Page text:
Come on, a lousy million? some quick math suggests they might want to look at potential savings other than cutting the already minimal service levels. The average BART fare is around $2.75, so $1 million is roughly 363,636 trips. That means if the service discourages people from making that many trips (or 181,818 round trips) the savings will be a wash. If you think that's unlikely, since 181,000 is a lot of people, remember that's around 3% of the 100million plus trips per year that BART handles. Coupled with rock-bottom gas prices and increases in the cost to park at a suburban BART lot, it's not unthinkable to lose that many choice riders over the course of the year.
In addition, it's an unnecessary burden on those of us who depend on BART and other public transit to move around the region.
To be clear, the BART directors are only the proximate villains here. The ultimate responsibility is on Schwarzenegger and Sacramento Republicans who have been strangling the flow of money to transit for years. BART has been asked to do more with less for some time now. But reducing service and raising fares (doing less for more, from the standpoint of riders) is not a real solution. It creates a positive feedback look of lower ridership, lower revenue, and more cuts down the road.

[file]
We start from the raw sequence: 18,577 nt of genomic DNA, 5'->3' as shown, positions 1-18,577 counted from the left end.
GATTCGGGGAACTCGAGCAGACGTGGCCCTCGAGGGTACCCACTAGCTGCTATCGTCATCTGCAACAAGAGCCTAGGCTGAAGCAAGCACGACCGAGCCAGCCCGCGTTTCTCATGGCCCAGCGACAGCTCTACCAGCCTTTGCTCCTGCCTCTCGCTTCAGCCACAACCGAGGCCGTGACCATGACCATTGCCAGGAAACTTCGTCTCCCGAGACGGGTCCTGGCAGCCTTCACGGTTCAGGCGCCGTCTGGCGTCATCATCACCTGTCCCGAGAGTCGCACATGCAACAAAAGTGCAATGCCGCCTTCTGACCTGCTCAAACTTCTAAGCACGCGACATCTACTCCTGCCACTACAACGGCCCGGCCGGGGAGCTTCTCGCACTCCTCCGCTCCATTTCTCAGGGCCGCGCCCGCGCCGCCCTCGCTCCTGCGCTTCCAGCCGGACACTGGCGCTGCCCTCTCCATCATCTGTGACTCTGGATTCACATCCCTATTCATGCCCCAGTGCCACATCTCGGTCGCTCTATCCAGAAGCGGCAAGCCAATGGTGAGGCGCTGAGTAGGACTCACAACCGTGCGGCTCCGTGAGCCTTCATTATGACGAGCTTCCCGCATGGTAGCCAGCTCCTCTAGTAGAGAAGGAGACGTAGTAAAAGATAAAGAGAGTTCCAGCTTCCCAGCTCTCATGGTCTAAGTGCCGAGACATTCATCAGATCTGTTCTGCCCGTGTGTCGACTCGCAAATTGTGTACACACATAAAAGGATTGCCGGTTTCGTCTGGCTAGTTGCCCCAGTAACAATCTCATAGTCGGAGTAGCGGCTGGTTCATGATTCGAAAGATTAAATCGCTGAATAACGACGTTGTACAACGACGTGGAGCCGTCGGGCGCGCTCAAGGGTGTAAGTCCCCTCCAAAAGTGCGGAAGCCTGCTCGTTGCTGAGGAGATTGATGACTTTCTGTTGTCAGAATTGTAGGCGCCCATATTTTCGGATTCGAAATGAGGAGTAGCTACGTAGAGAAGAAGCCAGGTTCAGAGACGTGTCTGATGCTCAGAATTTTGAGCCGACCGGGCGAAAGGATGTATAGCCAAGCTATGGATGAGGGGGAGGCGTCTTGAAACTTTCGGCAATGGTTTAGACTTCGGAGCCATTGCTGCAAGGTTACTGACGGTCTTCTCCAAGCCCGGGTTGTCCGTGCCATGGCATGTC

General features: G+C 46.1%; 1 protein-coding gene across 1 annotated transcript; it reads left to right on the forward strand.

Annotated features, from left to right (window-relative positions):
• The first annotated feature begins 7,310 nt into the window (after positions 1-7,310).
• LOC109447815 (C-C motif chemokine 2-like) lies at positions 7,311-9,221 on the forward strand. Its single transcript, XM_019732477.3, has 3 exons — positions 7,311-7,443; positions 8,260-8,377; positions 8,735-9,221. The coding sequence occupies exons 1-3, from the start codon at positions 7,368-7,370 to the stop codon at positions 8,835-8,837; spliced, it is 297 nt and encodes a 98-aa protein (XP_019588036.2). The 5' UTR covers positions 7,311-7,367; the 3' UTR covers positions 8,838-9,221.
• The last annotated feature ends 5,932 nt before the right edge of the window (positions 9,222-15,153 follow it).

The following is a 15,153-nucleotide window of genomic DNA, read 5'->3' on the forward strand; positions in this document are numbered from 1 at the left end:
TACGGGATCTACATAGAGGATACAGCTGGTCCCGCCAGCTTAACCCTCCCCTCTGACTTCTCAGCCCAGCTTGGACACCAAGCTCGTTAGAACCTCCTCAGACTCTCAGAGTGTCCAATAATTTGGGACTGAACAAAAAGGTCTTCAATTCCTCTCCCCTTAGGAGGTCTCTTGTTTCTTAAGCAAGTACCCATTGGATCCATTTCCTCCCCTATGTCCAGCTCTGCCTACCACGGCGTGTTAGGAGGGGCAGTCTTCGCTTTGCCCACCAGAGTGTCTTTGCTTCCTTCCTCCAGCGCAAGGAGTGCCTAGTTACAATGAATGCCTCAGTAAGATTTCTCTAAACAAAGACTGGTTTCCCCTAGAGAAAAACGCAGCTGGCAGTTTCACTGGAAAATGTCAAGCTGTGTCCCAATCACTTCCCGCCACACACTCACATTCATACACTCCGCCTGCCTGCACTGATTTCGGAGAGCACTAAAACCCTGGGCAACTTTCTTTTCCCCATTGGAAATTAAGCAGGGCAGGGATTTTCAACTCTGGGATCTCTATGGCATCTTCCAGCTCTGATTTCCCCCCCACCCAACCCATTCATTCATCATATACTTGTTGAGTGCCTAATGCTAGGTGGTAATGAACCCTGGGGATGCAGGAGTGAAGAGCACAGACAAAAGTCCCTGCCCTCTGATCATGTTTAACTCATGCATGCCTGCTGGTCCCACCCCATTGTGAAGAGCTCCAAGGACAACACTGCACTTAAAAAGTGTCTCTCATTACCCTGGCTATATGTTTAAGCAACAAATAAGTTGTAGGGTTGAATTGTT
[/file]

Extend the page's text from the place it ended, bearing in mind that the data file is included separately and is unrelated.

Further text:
While looking up some info about BART ridership, I found this interesting analysis from last year. I don't think this guy has the complete answer, and I'm opposed to any change to the fare structure that benefits long-ride suburban and exurban commuters over the urban core of the system (which actually generates revenue). One gem to consider is that the BART director discussed in the post, Joel Keller, represents a district with only one station in it.
It's clear that the BART board ought to be restructured in some way to allow for proportional representation of the district constituents. Tom Radulovich, Carole Ward Allen and Lynette Sweet, who represent the core of the BART system with the majority of riders, hold a tiny minority on the 9-member board. So it comes at no surprise that the vast majority of capital investment goes to cost-negative expansions of the system to the far reaches of the region. BART to San Jose will cost $6 billion with a B, and maybe result in 100,000 new riders in 2030 (although this prediction is highly suspect). How many riders would join the system if that money was spent on an infill station at 30th and Mission or on an extension down Geary?
BART's constant budget pain is hurting the system in the long run, and it's being made worse by wrongheaded decisions to cut service and expand the system to lower-density regions.
And if you wonder why a blog about "pedestrianism" spends so much time bellyaching about transit, read this great piece by the Santa Rosa CityBus. The North Bay seems like an unlikely source for such transportation wisdom, but they really hit the nail on the head.